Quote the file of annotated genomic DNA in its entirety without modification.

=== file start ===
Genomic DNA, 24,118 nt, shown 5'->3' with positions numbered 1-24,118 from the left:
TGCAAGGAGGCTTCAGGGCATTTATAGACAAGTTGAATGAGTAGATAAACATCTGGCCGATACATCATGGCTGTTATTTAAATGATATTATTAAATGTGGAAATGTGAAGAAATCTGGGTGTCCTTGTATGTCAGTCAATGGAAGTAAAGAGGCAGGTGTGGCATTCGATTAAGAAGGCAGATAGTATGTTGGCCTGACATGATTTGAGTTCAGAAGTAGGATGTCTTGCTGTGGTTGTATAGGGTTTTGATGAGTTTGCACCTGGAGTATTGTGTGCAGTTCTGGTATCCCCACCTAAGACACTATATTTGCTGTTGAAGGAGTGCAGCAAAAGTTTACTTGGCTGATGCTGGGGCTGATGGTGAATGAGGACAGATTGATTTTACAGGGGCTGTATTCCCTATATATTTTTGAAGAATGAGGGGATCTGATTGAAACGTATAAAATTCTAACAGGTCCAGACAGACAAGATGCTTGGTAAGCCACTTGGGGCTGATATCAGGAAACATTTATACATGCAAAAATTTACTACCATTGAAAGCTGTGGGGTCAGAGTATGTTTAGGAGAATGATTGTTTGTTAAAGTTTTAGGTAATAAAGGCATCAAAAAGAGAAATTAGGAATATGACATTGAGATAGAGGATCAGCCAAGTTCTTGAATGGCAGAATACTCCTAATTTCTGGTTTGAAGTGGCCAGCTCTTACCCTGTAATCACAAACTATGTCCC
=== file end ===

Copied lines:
Genomic DNA, 24,118 nt, shown 5'->3' with positions numbered 1-24,118 from the left:
TGCAAGGAGGCTTCAGGGCATTTATAGACAAGTTGAATGAGTAGATAAACATCTGGCCGATACATCATGGCTGTTATTTAAATGATATTATTAAATGTGGAAATGTGAAGAAATCTGGGTGTCCTTGTATGTCAGTCAATGGAAGTAAAGAGGCAGGTGTGGCATTCGATTAAGAAGGCAGATAGTATGTTGGCCTGACATGATTTGAGTTCAGAAGTAGGATGTCTTGCTGTGGTTGTATAGGGTTTTGATGAGTTTGCACCTGGAGTATTGTGTGCAGTTCTGGTATCCCCACCTAAGACACTATATTTGCTGTTGAAGGAGTGCAGCAAAAGTTTACTTGGCTGATGCTGGGGCTGATGGTGAATGAGGACAGATTGATTTTACAGGGGCTGTATTCCCTATATATTTTTGAAGAATGAGGGGATCTGATTGAAACGTATAAAATTCTAACAGGTCCAGACAGACAAGATGCTTGGTAAGCCACTTGGGGCTGATATCAGGAAACATTTATACATGCAAAAATTTACTACCATTGAAAGCTGTGGGGTCAGAGTATGTTTAGGAGAATGATTGTTTGTTAAAGTTTTAGGTAATAAAGGCATCAAAAAGAGAAATTAGGAATATGACATTGAGATAGAGGATCAGCCAAGTTCTTGAATGGCAGAATACTCCTAATTTCTGGTTTGAAGTGGCCAGCTCTTACCCTGTAATCACAAACTATGTCCC